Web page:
Copyright 2017

Opinion piece: Thabisile Phumo

The public relations industry in South Africa is facing a tough battle, to retain the credibility of an industry that since the 1900s has been the engine behind personalities and organisations. Through its machinery, it has driven headlines, built and restored reputations and managed crises at different levels. Part of the battle is the need to reflect on how public relations is practiced or how it should be practiced.

The recent media reports around the London-based agency Bell Pottinger calls to question a lot of issues around ethics and in particular how Public Relations is conducted in South Africa.

The use of global agencies to deal with major client issues is not new. It is the need for any agency local or global, to recognise that the profession requires us to represent the best interested of the client guided by the local context and a solid Code of Ethics.The Code of Ethics guide the way we conduct ourselves to ensure that we act in the interest of the client within the framework of the law, are transparent and recognise our responsibility towards our client and the public we seek to influence.

It is important to note that we are operating in a complex and diverse environment that requires creative solutions. The creativity needs to recognise that any approach should be built on trust. This is important because Public Relations is not only influenced by the events happening around it but the Public Relations Professionals also influence the environment they operate in. Clients advised by public relations agencies do not only state the required outcomes but are advised and guided by the Public Relations Professional, their ‘trusted advisers’ and together they design the communication approach, messages and agree on appropriate communication channels.

This sounds like a straight forward, relatively simple sharing of information, building relationships, building or repairing reputations and providing media with opportunities to interpret the information according to their needs and the citizens to create their own meaning from what they read, hear or see. But it is not that simple!

Cornerstones of professional public relations practice focus on building long term, trusting relationships, making ethical decisions based on ‘humble intelligence’ which include a wide range of interacting, collaborative sources (Willis, 2016), developing clear messages which is widely distributed enabling society to develop their own meaning, influencing key stakeholders to form associations working towards beneficial practices for all.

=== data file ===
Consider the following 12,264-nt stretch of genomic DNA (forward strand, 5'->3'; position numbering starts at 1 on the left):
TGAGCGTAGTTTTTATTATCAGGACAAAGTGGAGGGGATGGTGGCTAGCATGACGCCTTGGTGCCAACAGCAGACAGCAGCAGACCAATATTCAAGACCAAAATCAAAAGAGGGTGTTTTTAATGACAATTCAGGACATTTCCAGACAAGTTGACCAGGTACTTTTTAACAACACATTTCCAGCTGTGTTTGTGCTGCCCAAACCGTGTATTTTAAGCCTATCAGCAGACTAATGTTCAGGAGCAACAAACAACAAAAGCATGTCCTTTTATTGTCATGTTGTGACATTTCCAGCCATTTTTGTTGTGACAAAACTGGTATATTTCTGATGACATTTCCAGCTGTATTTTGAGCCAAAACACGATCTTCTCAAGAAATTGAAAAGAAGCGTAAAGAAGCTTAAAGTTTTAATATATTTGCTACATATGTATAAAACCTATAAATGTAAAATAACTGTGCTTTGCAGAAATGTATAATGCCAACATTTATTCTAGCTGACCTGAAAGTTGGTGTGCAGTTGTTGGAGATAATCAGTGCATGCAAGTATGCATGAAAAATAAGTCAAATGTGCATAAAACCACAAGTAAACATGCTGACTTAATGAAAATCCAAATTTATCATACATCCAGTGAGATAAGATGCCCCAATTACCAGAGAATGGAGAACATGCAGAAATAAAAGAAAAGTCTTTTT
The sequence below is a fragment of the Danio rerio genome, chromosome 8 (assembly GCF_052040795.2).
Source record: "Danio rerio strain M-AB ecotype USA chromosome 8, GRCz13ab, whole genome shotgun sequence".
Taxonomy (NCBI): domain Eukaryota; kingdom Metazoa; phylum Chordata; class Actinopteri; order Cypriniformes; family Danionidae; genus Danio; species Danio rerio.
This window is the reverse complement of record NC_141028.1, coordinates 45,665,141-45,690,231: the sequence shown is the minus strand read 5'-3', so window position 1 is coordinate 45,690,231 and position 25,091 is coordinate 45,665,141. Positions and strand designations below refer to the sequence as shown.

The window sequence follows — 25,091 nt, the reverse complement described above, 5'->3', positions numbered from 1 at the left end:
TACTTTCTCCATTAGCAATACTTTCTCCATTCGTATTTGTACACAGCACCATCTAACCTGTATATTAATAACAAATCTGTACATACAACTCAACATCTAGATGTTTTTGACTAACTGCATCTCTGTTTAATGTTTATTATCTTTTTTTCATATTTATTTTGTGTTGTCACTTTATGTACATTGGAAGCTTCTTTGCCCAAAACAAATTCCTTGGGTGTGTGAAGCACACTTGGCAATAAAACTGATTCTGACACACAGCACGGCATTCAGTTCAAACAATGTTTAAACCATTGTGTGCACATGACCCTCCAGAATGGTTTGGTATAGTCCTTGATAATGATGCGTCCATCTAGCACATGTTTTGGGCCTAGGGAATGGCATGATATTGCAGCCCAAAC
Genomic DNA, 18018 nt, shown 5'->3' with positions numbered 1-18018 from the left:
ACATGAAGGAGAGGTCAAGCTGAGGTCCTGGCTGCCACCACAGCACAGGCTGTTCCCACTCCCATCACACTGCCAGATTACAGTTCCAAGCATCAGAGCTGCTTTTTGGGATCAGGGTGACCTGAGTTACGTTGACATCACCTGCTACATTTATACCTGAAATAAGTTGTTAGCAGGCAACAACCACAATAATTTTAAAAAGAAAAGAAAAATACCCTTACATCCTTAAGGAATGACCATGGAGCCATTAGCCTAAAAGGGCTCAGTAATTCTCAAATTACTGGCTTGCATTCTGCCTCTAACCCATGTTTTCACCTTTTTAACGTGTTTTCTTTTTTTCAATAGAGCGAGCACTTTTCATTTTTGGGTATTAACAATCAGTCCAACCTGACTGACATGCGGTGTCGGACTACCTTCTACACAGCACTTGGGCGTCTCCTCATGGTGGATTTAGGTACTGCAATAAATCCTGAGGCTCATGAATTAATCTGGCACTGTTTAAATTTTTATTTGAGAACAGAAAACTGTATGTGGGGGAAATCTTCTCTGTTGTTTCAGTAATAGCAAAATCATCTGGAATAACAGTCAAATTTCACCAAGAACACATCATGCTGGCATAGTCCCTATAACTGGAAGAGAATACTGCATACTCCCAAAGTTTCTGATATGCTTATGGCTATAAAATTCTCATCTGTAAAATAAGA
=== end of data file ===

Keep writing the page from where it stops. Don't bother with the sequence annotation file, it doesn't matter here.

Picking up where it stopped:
Partnerships with media should aim to build trust, ensure transparent news sourcingwith the public relations professional having the responsibility to “at all times deal fairly and honestly with our clients, employers (past and present), with colleagues, media and the public” (PRISA’s Code of Ethics). Sound and trusting relationships between the media and public relations practitioners have often been strained to say the least with snide comments uttered by both parties belittling the credibility of the other.  This is not a conducive state of affairs and should be avoided at all cost.  Both professions add value and working together has been proven to benefit professionals and society alike.

Reflecting on the influence these professions have on society is lacking, especially within the South African context. Serving society is at the heart of both professions, the one in providing information and the other in building trusting relationships. The interest of society, the ordinary person in the street, should be a constant reminder and motivating factor in every decision, message and campaign.  Collectively building a national pride in a deeply divided society will not happen without concerted efforts by key influencers such as the media and Public Relations Practitioners.

While not all practitioners or agencies are members of the Public Relations Institute of Southern Africa, we invite every professional to consider subscribing to our Code of Ethics, which serve as a guide for professional conduct as that in the long run will ensure that our profession remains credible and recognised as a strategic partner to both individuals and organisations that they serve.

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